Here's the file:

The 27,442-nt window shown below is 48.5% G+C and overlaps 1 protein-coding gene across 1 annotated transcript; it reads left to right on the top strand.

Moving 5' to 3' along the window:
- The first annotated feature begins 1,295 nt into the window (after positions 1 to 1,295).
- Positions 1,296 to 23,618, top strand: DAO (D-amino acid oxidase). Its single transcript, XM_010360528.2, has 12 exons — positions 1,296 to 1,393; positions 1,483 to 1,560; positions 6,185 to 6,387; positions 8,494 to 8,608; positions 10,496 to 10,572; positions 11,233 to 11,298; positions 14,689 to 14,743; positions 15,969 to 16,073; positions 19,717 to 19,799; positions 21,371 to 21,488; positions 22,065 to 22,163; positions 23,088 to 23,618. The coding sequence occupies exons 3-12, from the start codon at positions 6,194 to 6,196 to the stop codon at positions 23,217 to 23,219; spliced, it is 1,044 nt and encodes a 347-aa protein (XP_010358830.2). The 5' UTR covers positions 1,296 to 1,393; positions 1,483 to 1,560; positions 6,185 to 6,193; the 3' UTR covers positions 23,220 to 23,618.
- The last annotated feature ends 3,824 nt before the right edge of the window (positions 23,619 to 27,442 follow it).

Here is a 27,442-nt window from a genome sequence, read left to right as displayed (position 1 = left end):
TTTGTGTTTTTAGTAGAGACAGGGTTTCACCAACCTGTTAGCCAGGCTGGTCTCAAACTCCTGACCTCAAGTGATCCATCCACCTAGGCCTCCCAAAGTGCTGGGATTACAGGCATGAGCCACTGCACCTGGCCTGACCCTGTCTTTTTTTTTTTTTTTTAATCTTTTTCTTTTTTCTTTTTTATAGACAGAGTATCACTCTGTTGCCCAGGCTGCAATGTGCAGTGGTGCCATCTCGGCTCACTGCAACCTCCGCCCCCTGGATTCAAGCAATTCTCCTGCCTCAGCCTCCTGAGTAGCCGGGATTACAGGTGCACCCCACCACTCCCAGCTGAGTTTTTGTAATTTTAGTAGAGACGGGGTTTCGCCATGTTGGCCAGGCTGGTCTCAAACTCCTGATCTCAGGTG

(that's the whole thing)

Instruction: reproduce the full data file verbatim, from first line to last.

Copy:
The 27,442-nt window shown below is 48.5% G+C and overlaps 1 protein-coding gene across 1 annotated transcript; it reads left to right on the top strand.

Moving 5' to 3' along the window:
- The first annotated feature begins 1,295 nt into the window (after positions 1 to 1,295).
- Positions 1,296 to 23,618, top strand: DAO (D-amino acid oxidase). Its single transcript, XM_010360528.2, has 12 exons — positions 1,296 to 1,393; positions 1,483 to 1,560; positions 6,185 to 6,387; positions 8,494 to 8,608; positions 10,496 to 10,572; positions 11,233 to 11,298; positions 14,689 to 14,743; positions 15,969 to 16,073; positions 19,717 to 19,799; positions 21,371 to 21,488; positions 22,065 to 22,163; positions 23,088 to 23,618. The coding sequence occupies exons 3-12, from the start codon at positions 6,194 to 6,196 to the stop codon at positions 23,217 to 23,219; spliced, it is 1,044 nt and encodes a 347-aa protein (XP_010358830.2). The 5' UTR covers positions 1,296 to 1,393; positions 1,483 to 1,560; positions 6,185 to 6,193; the 3' UTR covers positions 23,220 to 23,618.
- The last annotated feature ends 3,824 nt before the right edge of the window (positions 23,619 to 27,442 follow it).

Here is a 27,442-nt window from a genome sequence, read left to right as displayed (position 1 = left end):
TTTGTGTTTTTAGTAGAGACAGGGTTTCACCAACCTGTTAGCCAGGCTGGTCTCAAACTCCTGACCTCAAGTGATCCATCCACCTAGGCCTCCCAAAGTGCTGGGATTACAGGCATGAGCCACTGCACCTGGCCTGACCCTGTCTTTTTTTTTTTTTTTTAATCTTTTTCTTTTTTCTTTTTTATAGACAGAGTATCACTCTGTTGCCCAGGCTGCAATGTGCAGTGGTGCCATCTCGGCTCACTGCAACCTCCGCCCCCTGGATTCAAGCAATTCTCCTGCCTCAGCCTCCTGAGTAGCCGGGATTACAGGTGCACCCCACCACTCCCAGCTGAGTTTTTGTAATTTTAGTAGAGACGGGGTTTCGCCATGTTGGCCAGGCTGGTCTCAAACTCCTGATCTCAGGTG